One such establishment could be found in the centre of Central Park. Central Park Casino, near 72nd street, was originally designed as a ‘Ladies Refreshment Salon’, where ‘respectable’ women could gather for a drink away from the prying eyes and hands of men. Over the next 50 years the bar became one of New York’s hottest party spots and speakeasies, even being endorsed privately by party-loving New York mayor at the time, Jimmy Walker.
On the night that Prohibition was finally repealed in New York State in 1933, couples danced into the night to celebrate.
7. There’s a secret Christmas tree for pets
In fact, it's so secret that only members of a specific group know where the tree is exactly. All we know is that it is based somewhere in The Ramble. Every year, members of the group who have lost beloved pets come to Central Park to hang ornaments on decorations on a specific fir tree in the wooded area of the park. All the ornaments are lovingly selected and accompanied by hand-written dedications to their lost pets.
8. There were once sheep on Sheep Meadow
Sheep Meadow, where today park visitors lay out blankets to have picnics, sunbathe in the city’s long hot summers and throw a ball around, did once have sheep on it! The sheep stayed overnight at The Tavern on the Green, which still exists as a restaurant today, and were let out to graze in the daytime.
9. There’s a ‘magic bench’ in the Shakespeare Garden
If you want to enjoy a bit of Shakespeare in the park, The Shakespeare Garden, a 4-acre garden planted with wildflowers and plants modelled on the Bard’s mention of it in his plays, is one of the lesser-known parts of the park. Mentions of such a garden are in lots of of Shakespeare’s plays, so each individual garden and plant is labelled with a plaque and the line from the play which references it.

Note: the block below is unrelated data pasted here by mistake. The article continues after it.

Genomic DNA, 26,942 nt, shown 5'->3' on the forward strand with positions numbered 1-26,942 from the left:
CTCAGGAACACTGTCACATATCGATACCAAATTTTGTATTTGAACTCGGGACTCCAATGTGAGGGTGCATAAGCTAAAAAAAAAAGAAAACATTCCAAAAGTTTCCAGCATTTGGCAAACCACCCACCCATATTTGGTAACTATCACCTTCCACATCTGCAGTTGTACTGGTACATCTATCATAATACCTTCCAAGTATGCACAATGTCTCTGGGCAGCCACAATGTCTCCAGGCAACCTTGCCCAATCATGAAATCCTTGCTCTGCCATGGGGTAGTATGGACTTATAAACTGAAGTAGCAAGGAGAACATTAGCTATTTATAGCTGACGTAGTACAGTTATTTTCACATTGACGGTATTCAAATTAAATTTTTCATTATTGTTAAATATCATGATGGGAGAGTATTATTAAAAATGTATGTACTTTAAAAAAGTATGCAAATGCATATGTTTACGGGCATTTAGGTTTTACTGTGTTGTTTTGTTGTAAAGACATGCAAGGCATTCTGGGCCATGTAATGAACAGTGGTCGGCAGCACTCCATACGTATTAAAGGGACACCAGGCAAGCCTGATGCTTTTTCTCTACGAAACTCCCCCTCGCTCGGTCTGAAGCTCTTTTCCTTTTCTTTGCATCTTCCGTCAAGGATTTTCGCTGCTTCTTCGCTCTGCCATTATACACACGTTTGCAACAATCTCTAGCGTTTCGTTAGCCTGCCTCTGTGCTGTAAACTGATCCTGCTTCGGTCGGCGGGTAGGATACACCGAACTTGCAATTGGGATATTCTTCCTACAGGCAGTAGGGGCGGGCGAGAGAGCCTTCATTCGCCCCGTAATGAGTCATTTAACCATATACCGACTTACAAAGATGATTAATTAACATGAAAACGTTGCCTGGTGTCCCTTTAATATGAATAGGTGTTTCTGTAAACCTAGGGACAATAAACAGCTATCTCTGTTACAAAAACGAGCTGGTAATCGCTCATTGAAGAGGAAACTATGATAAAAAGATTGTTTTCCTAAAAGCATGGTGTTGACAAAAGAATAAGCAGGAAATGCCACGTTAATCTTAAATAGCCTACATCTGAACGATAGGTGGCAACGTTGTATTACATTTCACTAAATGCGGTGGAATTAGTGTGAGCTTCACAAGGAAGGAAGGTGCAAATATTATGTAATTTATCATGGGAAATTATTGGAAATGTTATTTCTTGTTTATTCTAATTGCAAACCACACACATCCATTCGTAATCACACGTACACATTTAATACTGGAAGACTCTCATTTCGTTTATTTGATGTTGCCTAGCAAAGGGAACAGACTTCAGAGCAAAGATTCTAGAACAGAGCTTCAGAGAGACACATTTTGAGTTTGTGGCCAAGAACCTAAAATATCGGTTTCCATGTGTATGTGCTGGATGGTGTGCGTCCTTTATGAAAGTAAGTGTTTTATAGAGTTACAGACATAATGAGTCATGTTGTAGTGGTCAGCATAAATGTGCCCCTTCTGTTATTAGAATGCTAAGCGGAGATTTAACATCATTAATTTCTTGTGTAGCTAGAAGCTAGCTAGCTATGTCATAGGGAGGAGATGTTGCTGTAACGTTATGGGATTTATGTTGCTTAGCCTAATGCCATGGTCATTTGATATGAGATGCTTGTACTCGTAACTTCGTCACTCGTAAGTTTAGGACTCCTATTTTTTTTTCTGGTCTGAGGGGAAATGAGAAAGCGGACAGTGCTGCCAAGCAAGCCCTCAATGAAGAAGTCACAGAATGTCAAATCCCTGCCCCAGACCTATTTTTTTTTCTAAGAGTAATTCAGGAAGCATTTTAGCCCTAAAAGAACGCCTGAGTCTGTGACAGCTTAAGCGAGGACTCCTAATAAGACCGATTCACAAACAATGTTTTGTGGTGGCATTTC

Also within this are of the park is The Whispering Bench. This one-of-a-kind granite bench works in a similar way to The Whispering Gallery in New York’s Grand Central Station. If you sit at one end and whisper, someone sat on the opposite end will be able to hear you loud and clear… as if by magic!
10. 250 people lived in the area before Central Park was built
Unfortunately not everyone who lived in New York was pleased by the building of this new park. A small village of 250, named the Seneca Village, was already using the land and owned a number of houses, 3 churches and a school before the land was bought from them at what may not have been a fair price.
The population of this village, who were mainly African-Americans were forced out of their homes and largely forgotten about until the 1990’s, when their story was finally told in a book about the park’s history. In 2011, an archaeological dig uncovered the remains of the Seneca Village, where a child’s show and an old copper kettle were also discovered. Tours of this area are now available from The Central Park Conservancy.
11. Central Park is home to a secret cave
The Ramblers Cave is a natural cave that can be found in Central Park, although you’d have to know it existed first to find it! The cave is not sign-posted or marked by any kind of signage but, once upon a time, it was a place to explore for idling teenagers and people up to no good.
After a number of high-profile crimes committed in the caves, the entrance was bricked up to discourage visitors to the area. However, if you take The Ramble path you’ll be able to spot the stone steps which used to lead up to the cave’s entrance.
12. Drinking water flows in the park’s waterfalls
There are 5 man-made waterfalls in the park, most of which are located in The Ravine. All of the water in these streams comes from the New York City drinking water supply - although we don’t recommend take a slurp of it just in case!
If you’re planning to visit Central Park yourself, we recommend hiring a bike to get round to see all these smaller landmarks alongside the more famous sights. Bike rentals start from as little as £16 a day and mean you can whizz round this huge park without worrying about missing anything!